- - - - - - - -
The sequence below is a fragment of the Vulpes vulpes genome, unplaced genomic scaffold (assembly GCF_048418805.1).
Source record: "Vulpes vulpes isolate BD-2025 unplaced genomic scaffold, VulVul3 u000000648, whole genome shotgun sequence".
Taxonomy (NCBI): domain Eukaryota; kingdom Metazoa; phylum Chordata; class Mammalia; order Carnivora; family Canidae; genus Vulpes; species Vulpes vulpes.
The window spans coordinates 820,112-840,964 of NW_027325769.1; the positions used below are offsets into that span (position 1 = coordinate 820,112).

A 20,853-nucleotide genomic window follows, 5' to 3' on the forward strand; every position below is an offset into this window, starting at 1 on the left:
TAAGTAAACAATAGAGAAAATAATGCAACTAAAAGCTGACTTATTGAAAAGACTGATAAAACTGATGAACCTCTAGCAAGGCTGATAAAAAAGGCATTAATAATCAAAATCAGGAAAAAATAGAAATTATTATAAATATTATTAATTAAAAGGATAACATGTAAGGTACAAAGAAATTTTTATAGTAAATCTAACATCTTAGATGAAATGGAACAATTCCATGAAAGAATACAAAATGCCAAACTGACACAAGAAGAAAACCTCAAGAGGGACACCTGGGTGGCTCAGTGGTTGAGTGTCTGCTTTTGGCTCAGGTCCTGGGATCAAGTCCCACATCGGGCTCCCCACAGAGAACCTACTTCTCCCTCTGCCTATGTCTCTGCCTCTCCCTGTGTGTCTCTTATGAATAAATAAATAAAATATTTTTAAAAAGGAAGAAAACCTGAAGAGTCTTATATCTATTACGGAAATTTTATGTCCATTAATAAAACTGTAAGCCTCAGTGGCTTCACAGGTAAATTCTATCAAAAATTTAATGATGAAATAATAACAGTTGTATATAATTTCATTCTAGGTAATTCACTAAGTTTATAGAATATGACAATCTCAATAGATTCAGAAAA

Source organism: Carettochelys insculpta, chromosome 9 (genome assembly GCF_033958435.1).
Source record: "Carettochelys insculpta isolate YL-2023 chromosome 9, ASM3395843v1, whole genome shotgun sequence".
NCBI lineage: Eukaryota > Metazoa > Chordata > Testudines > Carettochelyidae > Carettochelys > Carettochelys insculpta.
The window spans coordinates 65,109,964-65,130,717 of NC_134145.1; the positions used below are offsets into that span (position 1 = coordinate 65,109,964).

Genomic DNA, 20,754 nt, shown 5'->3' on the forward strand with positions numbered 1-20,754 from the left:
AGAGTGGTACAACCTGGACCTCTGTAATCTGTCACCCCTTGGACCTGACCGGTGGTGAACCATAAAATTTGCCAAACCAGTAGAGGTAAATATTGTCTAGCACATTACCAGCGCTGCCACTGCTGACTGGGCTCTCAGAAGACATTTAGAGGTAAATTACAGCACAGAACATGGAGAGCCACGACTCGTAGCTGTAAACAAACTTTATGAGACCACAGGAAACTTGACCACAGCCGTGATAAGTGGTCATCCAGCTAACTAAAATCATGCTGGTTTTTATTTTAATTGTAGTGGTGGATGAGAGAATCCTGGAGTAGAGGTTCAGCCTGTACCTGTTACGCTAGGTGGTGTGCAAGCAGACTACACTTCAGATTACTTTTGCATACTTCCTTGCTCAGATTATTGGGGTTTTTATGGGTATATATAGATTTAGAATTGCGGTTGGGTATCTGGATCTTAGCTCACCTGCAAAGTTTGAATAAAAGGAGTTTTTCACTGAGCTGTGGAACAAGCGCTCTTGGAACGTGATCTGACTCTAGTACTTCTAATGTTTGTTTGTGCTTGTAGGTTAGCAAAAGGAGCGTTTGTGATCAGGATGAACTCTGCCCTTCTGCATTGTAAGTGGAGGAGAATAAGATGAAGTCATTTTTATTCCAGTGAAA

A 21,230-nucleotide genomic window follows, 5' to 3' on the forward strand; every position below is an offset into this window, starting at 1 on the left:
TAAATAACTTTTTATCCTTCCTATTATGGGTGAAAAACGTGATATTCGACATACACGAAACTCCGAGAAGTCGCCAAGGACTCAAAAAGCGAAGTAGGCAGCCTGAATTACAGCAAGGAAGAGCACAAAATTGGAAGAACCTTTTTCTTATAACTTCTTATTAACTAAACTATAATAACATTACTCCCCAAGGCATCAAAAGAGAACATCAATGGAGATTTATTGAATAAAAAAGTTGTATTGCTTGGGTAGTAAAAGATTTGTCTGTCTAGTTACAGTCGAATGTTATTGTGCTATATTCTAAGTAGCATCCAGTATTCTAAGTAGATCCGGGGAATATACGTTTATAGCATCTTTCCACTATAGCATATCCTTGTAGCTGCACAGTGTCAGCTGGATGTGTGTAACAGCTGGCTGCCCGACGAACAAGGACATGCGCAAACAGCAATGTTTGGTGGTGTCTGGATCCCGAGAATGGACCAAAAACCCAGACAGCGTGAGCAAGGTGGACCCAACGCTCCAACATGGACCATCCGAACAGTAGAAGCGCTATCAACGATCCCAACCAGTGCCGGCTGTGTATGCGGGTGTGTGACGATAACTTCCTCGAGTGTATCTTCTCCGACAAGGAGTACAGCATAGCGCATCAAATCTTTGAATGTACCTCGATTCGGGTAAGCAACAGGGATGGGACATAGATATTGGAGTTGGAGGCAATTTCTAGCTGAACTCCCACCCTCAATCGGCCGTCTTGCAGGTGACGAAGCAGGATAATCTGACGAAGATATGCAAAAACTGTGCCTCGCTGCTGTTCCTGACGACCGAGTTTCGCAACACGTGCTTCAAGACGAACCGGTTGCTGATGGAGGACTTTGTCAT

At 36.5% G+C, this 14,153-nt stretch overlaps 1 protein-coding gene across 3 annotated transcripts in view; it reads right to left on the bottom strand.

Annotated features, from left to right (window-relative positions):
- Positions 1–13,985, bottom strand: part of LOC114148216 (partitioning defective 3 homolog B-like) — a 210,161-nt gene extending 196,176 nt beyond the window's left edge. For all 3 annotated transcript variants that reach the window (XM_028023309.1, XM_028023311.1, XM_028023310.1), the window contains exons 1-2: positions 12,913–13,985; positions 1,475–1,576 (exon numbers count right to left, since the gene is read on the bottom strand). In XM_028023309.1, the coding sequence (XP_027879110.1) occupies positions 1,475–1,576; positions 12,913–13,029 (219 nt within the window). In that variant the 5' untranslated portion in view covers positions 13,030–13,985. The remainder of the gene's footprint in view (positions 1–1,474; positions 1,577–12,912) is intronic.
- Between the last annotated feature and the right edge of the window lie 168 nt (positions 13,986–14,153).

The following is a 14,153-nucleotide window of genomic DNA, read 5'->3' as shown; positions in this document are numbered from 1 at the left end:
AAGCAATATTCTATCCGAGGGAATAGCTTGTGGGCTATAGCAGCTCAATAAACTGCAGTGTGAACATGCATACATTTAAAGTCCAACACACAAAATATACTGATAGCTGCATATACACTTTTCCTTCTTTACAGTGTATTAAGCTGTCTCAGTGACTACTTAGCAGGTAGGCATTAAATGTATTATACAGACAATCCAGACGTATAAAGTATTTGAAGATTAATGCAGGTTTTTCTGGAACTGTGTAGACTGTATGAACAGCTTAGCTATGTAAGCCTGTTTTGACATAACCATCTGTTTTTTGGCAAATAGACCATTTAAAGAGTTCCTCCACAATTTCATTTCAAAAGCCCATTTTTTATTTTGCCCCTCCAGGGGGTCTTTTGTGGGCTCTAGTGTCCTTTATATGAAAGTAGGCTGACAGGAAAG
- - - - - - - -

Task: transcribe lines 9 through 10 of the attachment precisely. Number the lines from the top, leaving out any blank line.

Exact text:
NCBI lineage: Eukaryota > Metazoa > Chordata > Testudines > Carettochelyidae > Carettochelys > Carettochelys insculpta.
The window spans coordinates 65,109,964-65,130,717 of NC_134145.1; the positions used below are offsets into that span (position 1 = coordinate 65,109,964).